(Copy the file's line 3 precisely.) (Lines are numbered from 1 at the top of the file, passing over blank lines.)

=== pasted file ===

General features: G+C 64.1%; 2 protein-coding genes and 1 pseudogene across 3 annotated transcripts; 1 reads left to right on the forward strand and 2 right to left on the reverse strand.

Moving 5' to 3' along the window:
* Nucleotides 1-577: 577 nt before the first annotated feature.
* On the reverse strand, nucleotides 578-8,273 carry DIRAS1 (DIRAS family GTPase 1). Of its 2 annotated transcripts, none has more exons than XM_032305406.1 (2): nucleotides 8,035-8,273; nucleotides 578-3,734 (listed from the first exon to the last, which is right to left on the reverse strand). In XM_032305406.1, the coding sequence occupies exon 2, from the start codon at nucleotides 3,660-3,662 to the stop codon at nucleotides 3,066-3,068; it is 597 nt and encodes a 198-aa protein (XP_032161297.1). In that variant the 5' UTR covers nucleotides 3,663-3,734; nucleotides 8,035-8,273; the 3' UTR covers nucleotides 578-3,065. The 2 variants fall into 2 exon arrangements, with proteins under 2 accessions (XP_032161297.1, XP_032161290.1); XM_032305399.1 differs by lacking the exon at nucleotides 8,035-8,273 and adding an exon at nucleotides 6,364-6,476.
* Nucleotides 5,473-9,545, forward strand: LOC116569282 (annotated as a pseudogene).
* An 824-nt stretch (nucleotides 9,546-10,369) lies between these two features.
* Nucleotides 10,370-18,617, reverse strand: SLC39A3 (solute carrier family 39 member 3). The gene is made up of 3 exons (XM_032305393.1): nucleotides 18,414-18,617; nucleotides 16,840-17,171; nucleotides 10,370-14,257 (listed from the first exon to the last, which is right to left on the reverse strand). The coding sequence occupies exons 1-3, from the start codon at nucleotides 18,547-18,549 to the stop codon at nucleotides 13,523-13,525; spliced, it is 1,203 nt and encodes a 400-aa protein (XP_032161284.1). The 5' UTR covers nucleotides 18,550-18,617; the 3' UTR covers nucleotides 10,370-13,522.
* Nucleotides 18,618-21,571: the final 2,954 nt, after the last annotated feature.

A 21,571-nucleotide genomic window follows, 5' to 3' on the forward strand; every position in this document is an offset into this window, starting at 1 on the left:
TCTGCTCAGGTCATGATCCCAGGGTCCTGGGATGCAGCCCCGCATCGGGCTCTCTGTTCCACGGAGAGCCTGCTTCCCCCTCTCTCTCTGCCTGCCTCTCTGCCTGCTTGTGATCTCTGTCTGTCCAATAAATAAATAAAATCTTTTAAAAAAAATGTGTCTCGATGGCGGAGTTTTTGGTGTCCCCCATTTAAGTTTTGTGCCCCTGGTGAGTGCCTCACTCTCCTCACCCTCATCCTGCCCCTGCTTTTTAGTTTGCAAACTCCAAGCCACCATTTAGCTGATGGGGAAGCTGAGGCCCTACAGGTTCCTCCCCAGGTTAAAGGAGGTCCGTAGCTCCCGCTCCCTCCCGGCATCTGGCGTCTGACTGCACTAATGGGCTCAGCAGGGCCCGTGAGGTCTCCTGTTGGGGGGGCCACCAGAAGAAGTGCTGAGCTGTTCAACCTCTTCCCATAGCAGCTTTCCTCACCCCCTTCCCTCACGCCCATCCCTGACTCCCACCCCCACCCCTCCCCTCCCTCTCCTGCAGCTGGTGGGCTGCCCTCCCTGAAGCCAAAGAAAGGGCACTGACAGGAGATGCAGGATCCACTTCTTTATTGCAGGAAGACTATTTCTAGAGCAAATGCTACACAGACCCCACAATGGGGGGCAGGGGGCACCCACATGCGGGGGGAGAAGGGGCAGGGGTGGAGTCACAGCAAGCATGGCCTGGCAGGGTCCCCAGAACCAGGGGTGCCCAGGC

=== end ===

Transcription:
* Nucleotides 1-577: 577 nt before the first annotated feature.